As of Sunday morning, I still didn't know it had been Archie, but was somewhat surprised to see him sitting up front during the service. He had lately taken to sitting by himself in the fellowship area, listening to the service over the speakers and obsessively taping the proceedings on two or three separate pocket cassette recorders. This time a woman was helping him with the taping; I thought it might be his wife, who reportedly belongs to some other denomination and doesn't much approve of ours. She didn't look very approving.

But sometime later that weekend, I checked the local online paper and was startled to see a name I knew well, described as "driver charged."

Immediately, I knew Archie's remaining time here on earth would not be filled with joy. He'd just earned himself a super-sized helping of negative karma points.

I sent him a little card, saying I was thinking of him and hoping things would turn out as well as possible for him.

My husband observed to me that this might be an excellent time for Archie to consider a generous donation to the church, before the victim's lawyers took aim at his assets.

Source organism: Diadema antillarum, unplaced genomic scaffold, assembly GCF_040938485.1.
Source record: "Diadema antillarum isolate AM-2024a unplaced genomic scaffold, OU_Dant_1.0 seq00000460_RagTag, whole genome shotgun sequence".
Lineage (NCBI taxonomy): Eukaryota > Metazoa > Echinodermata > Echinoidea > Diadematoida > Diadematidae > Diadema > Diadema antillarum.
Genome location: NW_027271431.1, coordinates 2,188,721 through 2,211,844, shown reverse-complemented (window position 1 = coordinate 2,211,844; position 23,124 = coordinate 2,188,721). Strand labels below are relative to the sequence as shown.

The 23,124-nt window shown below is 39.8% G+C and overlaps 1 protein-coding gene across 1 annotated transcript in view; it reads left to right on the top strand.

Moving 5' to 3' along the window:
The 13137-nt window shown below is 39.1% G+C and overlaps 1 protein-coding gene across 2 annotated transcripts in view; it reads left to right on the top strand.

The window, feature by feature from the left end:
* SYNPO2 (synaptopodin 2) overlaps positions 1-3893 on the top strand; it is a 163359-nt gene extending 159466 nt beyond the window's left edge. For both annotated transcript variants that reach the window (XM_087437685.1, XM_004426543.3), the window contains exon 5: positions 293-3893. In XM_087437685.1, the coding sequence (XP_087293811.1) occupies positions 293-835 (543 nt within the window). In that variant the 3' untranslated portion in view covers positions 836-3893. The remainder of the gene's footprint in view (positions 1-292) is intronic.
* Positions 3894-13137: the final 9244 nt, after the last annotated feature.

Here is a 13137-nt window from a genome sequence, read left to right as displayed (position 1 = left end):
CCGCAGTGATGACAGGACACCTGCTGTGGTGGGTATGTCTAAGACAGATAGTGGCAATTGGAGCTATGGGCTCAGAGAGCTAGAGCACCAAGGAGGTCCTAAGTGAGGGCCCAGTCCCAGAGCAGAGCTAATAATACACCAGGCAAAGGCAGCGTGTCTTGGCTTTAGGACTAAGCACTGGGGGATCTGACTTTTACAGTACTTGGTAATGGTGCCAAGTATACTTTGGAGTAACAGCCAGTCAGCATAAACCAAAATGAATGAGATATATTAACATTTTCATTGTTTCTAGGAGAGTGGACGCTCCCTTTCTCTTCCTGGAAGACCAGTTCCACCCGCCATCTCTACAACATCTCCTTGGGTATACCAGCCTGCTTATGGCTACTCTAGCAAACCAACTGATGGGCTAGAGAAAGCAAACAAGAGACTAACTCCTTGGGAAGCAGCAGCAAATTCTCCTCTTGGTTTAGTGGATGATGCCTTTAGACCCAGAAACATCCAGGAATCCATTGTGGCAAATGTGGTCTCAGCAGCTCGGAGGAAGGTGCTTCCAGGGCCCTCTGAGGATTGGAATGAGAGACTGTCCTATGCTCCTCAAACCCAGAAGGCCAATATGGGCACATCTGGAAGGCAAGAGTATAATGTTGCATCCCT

A couple of days later I was back at church for a small-group dinner. One person already knew about the accident. She's never been much of an Archie fan, and this opinion was unleavened by sympathy.

"He should have quit driving five years ago," she said.  "People like him are a menace on the roads."  When the other members of our group heard the news, the remarks had little to do with Archie being anything but rude, crude, obnoxious, tactless, unpopular and universally disliked. Everyone at the table could recall a different anecdote involving Archie blurting out some remark during service or discussion forums -- racist, sexist, irrelevant, tasteless or merely disruptive.